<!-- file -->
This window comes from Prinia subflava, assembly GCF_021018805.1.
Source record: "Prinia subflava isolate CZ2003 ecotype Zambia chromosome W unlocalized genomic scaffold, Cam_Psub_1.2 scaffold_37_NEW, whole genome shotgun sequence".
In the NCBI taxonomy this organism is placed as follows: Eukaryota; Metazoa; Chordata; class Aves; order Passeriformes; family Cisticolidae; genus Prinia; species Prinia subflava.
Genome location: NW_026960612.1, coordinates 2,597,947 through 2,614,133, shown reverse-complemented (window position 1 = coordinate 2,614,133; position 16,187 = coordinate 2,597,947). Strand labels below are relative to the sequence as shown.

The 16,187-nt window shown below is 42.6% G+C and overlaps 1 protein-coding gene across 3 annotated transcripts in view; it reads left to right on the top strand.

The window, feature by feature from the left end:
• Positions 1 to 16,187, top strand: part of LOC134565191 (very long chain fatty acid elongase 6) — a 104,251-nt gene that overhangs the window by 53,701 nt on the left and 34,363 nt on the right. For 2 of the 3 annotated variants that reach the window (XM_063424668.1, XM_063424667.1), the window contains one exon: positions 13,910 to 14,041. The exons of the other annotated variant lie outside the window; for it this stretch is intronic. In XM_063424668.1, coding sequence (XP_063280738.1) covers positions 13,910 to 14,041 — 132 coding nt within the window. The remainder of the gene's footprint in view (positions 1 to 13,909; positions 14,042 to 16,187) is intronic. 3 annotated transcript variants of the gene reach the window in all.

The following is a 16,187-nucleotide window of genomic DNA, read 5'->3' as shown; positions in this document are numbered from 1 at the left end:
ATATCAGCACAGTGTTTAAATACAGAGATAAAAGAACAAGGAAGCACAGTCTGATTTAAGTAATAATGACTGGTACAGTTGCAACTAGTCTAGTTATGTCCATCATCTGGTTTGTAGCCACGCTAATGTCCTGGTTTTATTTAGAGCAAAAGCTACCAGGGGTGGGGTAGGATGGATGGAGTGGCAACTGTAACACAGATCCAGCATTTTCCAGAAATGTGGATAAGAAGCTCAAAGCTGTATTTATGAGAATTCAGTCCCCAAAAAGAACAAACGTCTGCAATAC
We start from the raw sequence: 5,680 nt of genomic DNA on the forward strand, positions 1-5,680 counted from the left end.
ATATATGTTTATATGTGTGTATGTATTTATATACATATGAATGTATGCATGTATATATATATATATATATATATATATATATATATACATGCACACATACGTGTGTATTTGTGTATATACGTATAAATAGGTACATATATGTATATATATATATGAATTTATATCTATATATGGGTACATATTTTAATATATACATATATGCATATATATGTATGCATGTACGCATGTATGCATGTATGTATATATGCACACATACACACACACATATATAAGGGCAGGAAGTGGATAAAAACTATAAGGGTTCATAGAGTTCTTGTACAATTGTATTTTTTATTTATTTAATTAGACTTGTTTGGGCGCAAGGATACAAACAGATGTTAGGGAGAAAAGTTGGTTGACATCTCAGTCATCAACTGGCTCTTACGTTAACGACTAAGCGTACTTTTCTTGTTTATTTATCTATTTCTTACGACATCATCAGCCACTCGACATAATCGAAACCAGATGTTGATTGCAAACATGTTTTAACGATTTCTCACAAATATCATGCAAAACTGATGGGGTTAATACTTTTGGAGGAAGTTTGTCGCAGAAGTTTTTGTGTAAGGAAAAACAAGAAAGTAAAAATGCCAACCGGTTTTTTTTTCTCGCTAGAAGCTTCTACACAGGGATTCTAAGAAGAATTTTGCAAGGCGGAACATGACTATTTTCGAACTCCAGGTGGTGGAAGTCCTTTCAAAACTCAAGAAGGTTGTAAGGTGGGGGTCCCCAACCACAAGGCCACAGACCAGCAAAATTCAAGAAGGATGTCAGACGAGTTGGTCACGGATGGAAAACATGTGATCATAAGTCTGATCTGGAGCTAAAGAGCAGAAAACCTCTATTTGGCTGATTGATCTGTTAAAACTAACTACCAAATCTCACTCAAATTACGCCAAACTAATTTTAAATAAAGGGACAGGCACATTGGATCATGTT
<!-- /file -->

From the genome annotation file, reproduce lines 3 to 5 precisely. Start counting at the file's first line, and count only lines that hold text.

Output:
In the NCBI taxonomy this organism is placed as follows: Eukaryota; Metazoa; Chordata; class Aves; order Passeriformes; family Cisticolidae; genus Prinia; species Prinia subflava.
Genome location: NW_026960612.1, coordinates 2,597,947 through 2,614,133, shown reverse-complemented (window position 1 = coordinate 2,614,133; position 16,187 = coordinate 2,597,947). Strand labels below are relative to the sequence as shown.

The 16,187-nt window shown below is 42.6% G+C and overlaps 1 protein-coding gene across 3 annotated transcripts in view; it reads left to right on the top strand.